HURON – Now, for something completely different, get ready for the first-ever Diaper Derby at the South Dakota State Fair.
In 20 days the 132nd edition of the exhibition opens in Huron. Each year, the fair is jam packed, hour after hour, with activities appealing to all ages.
Even the littlest ones, who usually view everything from their strollers.
With the fair on the horizon, “the pressure’s on and we’re certainly feeling it,” State Fair Manager Peggy Besch said Thursday.
“But we’ll be ready when it gets here,” she said at the District 22 Democratic Forum.
Attendance, vendor and camping numbers have been steadily increasing for several years. A year ago, 211,000 people spent time at the fair.
But Besch is unsure what will happen this year. She’s been carefully monitoring what’s going on with other fairs, as some have been reporting a downturn, likely due to a struggling agriculture economy and other factors.
A little more than 1,900 camping spaces were sold on the fairgrounds last year.
“As of last week, we were just shy of 1,700 and they’re still coming in,” Besch said, adding they hope to hit the 2,000 mark.
A bright spot is the growing number of off-season events happening on the state fairgrounds. It reflects a 53 percent increase over 2016.
There are 103 events booked this year, accounting for 202 event days.
“And it could be anything from an auction to a wedding to a barrel race to a camping rally, just a lot of activities out there,” she said.
Three major events coming up in the next three years will bring thousands of people to Huron from around the world.
First off in 2018 and 2019 is the National Junior High Finals, the second largest rodeo in the world, with more than 1,000 contestants from 42 states, five Canadian provinces and Australia.
Besch said 150 volunteers will be needed to host those rodeos.
It’s a weeklong event, but people will start arriving in town up to two weeks before it begins.
Then there’s the National Red Power Roundup that Huron hosted in 2014 and will host again in 2020. It could attract 19,000 people to the city.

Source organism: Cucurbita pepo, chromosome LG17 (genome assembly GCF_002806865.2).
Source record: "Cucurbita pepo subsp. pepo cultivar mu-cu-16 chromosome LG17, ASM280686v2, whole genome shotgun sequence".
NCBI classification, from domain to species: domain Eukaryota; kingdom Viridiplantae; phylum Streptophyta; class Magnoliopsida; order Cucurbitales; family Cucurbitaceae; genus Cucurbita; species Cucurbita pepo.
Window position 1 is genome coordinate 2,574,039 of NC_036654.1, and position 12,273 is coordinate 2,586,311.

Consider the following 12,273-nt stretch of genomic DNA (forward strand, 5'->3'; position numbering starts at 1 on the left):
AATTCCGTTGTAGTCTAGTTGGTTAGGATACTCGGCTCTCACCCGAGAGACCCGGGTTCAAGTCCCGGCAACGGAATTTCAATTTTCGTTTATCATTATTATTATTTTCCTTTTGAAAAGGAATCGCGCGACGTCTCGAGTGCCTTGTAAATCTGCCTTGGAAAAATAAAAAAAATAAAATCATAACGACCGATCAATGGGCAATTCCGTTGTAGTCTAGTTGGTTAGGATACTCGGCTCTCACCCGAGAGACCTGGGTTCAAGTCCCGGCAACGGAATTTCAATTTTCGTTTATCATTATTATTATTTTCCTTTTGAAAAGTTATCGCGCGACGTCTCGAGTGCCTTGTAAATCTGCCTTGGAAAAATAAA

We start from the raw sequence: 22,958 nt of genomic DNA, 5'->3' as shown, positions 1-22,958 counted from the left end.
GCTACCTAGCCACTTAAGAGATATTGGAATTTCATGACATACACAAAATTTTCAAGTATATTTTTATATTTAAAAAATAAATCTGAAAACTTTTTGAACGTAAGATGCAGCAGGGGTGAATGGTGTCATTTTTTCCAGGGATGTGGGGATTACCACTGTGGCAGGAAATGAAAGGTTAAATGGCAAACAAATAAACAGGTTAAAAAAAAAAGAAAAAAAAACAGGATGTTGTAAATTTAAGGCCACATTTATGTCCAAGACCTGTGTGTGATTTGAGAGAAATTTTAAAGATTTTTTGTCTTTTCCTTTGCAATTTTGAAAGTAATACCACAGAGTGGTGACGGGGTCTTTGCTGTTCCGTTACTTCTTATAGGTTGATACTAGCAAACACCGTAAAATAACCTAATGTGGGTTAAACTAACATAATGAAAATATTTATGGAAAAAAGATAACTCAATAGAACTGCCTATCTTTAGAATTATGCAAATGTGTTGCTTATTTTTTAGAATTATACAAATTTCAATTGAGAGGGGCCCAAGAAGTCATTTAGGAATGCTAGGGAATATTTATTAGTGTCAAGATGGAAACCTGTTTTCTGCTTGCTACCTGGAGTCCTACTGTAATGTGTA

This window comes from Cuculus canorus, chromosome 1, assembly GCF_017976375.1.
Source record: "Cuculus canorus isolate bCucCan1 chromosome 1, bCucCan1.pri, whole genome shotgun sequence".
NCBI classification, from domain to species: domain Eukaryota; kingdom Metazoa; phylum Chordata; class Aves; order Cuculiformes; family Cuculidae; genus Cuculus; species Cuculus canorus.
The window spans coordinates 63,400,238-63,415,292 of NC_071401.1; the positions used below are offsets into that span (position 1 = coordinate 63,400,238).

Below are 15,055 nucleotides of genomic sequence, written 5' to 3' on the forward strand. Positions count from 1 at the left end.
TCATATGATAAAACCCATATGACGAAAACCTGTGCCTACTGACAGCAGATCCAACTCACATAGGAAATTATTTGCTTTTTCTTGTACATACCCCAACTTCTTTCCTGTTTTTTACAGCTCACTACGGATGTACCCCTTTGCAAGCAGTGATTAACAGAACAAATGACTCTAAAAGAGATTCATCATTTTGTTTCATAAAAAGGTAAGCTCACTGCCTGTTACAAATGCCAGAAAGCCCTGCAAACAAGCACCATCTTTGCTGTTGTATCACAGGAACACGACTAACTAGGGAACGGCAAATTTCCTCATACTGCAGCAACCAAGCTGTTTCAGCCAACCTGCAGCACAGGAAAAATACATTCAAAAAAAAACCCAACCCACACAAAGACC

Besch said the state has been good about allocating funding for a number of maintenance and repair projects on the grounds this summer.
“I don’t know that we’ve ever had this much activity going on, at least in a lot of years,” she said.
“I like to believe that because there’s so many things happening out there in events and activities and national events that people are starting to recognize the value of the fair,” Besch said.
Something new this year will be Crowns and Capes Day on Labor Day.
“We will have princesses running around the fairgrounds as well as superheroes,” she said. “That will be fun for kids to interact with them.”
It’s also Pay it Forward Day.
“Businesses and individuals can purchase tickets at a discount price, and we work with United Way to distribute them to families in need,” Besch said.
“We had great success last year and it’s going really well this year as well,” she said.
Racing fans and State Fair staff, meanwhile, are sad to see that Dakota State Fair Speedway promoter Orville Chenoweth has decided to retire after more than 20 years.
“It’s heartbreaking, but we had a lot of conversations about it and there comes a time in your life where your priorities shift, so I understand his reasoning,” Besch said.
Chenoweth put a lot of time, work and resources into the job, she said.
“He’s going to be tough to replace,” she said. “It’s a big hit for us and it’s a big hit for the city of Huron.”
So, what about that Diaper Derby?
It has nothing to do with how fast they can be changed, but how quickly the wearers can move in them.
“Test your baby’s speed,” this year’s State Fair Event Guide announces.
Babies, 15 months and under, will crawl from one side of the NorthWestern Energy Freedom Stage to the other. The fastest three will go home with a “state-of-the-art Diaper Derby trophy.”
Now, how’s that for a State Fair packed with events that appeal to the competitive spirit of all ages?